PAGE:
5. Conclusion

In this article, the air flow in a HE with three S-obstacles is studied by using CFD technique. In the addressed HE, three transverse, solid-type, S-upstream form baffles having different stations have been placed into the channel and fixed to their top and bottom walls, in a staggered manner for the aim of forcing recirculation cells to augment the mixing and hence the convective heat transfer. Also, for the objective of simulating turbulence effects, the turbulence model named k-epsilon is implemented. Furthermore, the validation and comparison with literature works are performed. The CFD analysis shows the following:(i)The sharp head on the front of the baffle represented the separation point of the flow into three flows. The first is the major flow from left to right. The second is a secondary made up of small and weakly recyclable cells in the upper front corner of the baffle. The third, also secondary, is made up of recyclable cells, large size but weak intensity, in the back of the same baffle. These secondary flows are carried in the opposite direction of the main stream.(ii)The pressure values are high in the confined zones in the middle of the upper edges of the baffles and the channel’s inner walls, especially next to the head of the second baffle and adjacent to the lower left side of the third baffle whereas the maximal values are present in the upper front of the same last and as near the upper surface of the channel behind the same baffle to the outlet.(iii)The pressure values decreased in the lower sides, front and rear. This decrease in pressure values results in the formation of rings and cells of reverse secondary currents, namely, recycling areas, particularly in the back areas.(iv)Axial velocity can be distinguished by significant quantities in the top of the first baffle, critical values below the second baffle, and extremely high values near the lower surface of the channel’s upper wall versus the third baffle. This increment is due to the high pressure values in these areas as a result of significant reduction in the flow area of the fluid.(v)Five regions for recycling are due to the presence of the first baffle. The first zone is located next to the lower left side. The second zone is adjacent to the left side in the top section. The third zone is by the side of the top area. The fourth region is next to the lower right corner, while the fifth region is located behind the same baffle, which has a large size, located in the limited area between the main stream, the upper right side, and the bottom surface of the channel, in contact with the vortex which is located next to the lower right section of this same baffle. The same behavior was observed for the two remaining baffles.(vi)Finally, the simulation mentioned many physical phenomena such as the turbulence, instability, flow separation, and the appearance of reverse secondary currents. As its data are confirmed by many previous numerical and experimental results, the suggested new model of finned and baffled HE channels allows an improvement in the dynamic behavior of many thermal devices such as flat plate solar collectors.(vii)This study can be extended by the following:(1)Three-dimensional study with new boundary conditions such as the effect of solar radiation instead of temperature(2)Enhancing heat transfer using porous S-baffles(3)Improving heat transfer using perforated S-baffles(4)The effect of S-baffle dimensions on enhancing heat transfer(5)The influence of both inlet and outlet channel on S-fin heat transfer(6)Comparison of different S-baffle arrangements such as staggered, in-line, and parallel(7)The effect of thermal-physical properties of the transport fluid on S-fin heat transfer(8)The effect of S-fins with nanofluids on heat transfer and comparison of their performance with conventional fluids(9)Influence of the inclined channel with S-fins on the heat transfer for laminar and turbulent flows(10)Combination of S-fin, nanofluid, and porous media techniques to improve the performance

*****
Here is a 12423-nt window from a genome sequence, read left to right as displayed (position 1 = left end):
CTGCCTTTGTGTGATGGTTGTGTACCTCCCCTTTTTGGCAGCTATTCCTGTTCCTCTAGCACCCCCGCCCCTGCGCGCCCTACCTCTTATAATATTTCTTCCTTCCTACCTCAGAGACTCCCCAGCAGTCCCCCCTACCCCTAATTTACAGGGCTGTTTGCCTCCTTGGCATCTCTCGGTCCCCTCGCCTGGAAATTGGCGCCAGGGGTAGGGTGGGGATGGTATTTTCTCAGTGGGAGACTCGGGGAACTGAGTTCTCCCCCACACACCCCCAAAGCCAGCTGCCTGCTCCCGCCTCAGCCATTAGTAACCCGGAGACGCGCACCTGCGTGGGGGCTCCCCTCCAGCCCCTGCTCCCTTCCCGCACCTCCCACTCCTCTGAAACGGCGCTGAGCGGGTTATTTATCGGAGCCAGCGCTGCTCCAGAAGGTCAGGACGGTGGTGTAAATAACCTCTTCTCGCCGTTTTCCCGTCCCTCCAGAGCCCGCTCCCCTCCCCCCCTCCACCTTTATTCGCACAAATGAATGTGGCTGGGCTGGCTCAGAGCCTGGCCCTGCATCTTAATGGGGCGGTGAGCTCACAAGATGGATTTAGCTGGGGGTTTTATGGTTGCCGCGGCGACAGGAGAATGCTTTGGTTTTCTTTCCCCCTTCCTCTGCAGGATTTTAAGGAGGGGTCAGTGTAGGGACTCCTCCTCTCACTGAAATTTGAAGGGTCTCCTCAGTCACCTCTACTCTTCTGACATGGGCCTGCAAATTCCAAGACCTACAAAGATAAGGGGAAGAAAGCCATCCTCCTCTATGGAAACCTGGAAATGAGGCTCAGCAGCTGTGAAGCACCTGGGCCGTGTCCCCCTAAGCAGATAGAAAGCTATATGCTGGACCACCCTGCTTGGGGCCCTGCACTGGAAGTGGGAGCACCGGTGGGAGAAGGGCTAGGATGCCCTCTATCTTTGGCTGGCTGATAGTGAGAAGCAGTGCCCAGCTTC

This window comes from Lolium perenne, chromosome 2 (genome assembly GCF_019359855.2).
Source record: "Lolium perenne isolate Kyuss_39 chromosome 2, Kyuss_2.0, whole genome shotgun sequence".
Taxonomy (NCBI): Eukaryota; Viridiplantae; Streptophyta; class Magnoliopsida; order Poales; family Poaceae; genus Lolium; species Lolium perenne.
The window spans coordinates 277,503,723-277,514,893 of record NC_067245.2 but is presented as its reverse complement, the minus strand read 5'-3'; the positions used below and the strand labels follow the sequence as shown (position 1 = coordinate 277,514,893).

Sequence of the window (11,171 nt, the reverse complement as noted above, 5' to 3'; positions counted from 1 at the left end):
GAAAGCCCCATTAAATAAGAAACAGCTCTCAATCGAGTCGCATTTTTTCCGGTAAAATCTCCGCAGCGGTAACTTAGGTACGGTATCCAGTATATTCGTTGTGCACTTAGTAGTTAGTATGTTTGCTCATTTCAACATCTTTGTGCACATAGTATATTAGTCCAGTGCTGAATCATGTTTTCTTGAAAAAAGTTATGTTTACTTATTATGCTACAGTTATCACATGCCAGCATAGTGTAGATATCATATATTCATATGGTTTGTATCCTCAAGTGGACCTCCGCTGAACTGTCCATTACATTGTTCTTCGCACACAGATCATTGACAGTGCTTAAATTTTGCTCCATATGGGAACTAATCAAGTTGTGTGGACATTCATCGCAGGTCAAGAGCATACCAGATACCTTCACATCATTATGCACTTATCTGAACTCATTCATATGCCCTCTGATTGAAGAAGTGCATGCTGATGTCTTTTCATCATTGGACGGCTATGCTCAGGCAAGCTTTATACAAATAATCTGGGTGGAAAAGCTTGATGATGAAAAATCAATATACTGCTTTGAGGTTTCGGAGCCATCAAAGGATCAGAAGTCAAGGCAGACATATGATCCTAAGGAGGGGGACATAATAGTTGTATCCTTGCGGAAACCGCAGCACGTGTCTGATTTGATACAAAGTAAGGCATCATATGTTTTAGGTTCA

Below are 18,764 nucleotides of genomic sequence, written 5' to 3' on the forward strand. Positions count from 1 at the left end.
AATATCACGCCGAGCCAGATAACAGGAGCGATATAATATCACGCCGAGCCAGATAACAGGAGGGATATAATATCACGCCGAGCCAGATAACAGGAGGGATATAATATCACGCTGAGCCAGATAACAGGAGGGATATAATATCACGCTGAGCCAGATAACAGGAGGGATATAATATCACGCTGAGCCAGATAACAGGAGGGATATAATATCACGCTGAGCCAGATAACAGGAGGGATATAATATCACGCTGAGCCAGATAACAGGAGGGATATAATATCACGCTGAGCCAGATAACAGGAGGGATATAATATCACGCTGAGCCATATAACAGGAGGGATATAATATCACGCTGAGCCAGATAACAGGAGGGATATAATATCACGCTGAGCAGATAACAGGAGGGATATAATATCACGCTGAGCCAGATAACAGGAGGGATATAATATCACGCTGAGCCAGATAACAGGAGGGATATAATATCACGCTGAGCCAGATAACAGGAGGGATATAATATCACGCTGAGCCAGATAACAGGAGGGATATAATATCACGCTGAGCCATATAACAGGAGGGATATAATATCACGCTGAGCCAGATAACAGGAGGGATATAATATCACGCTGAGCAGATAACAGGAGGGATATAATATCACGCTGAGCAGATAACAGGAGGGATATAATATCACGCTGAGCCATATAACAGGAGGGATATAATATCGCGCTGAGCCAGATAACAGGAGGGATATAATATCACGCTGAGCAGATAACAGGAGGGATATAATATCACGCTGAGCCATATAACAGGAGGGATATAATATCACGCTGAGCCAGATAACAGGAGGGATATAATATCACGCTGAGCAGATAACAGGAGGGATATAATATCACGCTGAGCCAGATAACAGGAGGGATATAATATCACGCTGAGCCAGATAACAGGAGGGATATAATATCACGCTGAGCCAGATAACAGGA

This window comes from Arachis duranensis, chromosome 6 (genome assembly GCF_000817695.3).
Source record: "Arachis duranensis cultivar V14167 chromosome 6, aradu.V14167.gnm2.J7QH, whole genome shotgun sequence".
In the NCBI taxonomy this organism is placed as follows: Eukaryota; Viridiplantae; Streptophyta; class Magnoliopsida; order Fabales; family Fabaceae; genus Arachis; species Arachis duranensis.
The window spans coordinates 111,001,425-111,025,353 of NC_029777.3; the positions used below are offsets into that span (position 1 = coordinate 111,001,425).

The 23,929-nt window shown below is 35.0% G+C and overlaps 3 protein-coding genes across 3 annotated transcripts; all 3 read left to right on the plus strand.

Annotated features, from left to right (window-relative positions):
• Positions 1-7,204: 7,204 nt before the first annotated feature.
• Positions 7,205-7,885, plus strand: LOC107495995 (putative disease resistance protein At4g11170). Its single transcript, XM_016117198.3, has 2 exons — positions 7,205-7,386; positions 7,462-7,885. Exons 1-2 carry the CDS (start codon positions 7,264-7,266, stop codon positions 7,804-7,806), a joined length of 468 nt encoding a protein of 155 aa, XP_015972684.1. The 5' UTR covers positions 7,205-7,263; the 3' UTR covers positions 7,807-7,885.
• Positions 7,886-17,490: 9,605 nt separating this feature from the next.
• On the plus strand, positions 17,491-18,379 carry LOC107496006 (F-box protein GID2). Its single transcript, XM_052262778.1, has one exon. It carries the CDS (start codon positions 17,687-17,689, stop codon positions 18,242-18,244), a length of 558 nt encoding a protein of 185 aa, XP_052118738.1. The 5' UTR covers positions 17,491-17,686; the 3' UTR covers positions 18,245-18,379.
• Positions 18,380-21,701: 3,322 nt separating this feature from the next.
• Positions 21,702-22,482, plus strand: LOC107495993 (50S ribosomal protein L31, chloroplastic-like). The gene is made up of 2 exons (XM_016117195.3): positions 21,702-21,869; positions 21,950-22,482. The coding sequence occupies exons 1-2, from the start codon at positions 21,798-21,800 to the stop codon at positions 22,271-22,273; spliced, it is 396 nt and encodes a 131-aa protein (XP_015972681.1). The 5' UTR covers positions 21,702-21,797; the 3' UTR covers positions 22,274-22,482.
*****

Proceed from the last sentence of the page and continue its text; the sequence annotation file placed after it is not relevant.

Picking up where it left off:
Nomenclature

b:Distance (inlet-upper baffle), m
c:Distance (outlet-upper baffle), m
d:Distance (2nd lower baffle-outlet), m
Dh:Hydraulic diameter of the exchanger, m
f0:Friction factor for the exchanger without baffles
h:Height of the S-baffle, m
H:Height of the exchanger, m
k:Turbulent kinetic energy, m2 s−2
kin:k at the exchanger inlet, m2 s−2
L:Length of the exchanger, m
Nu0:Nusselt number for the exchanger without baffles
P:Pressure, Pa
Patm:Atmospheric pressure, Atm
s:Separation of the S-baffles, m
u:Velocity in X-direction, m s−1
Uin:X-velocity at the exchanger inlet, m s−1
:Velocity in Y-direction, m s−1
:Thickness of the S-baffle, m
ε:Turbulent dissipation rate, m2 s−3
εin:ε at the exchanger inlet, m2 s−3.

Data Availability

The data used to support this study are not available due to ethical/legal/commercial restrictions.

Conflicts of Interest

The authors declare that they have no conflicts of interest.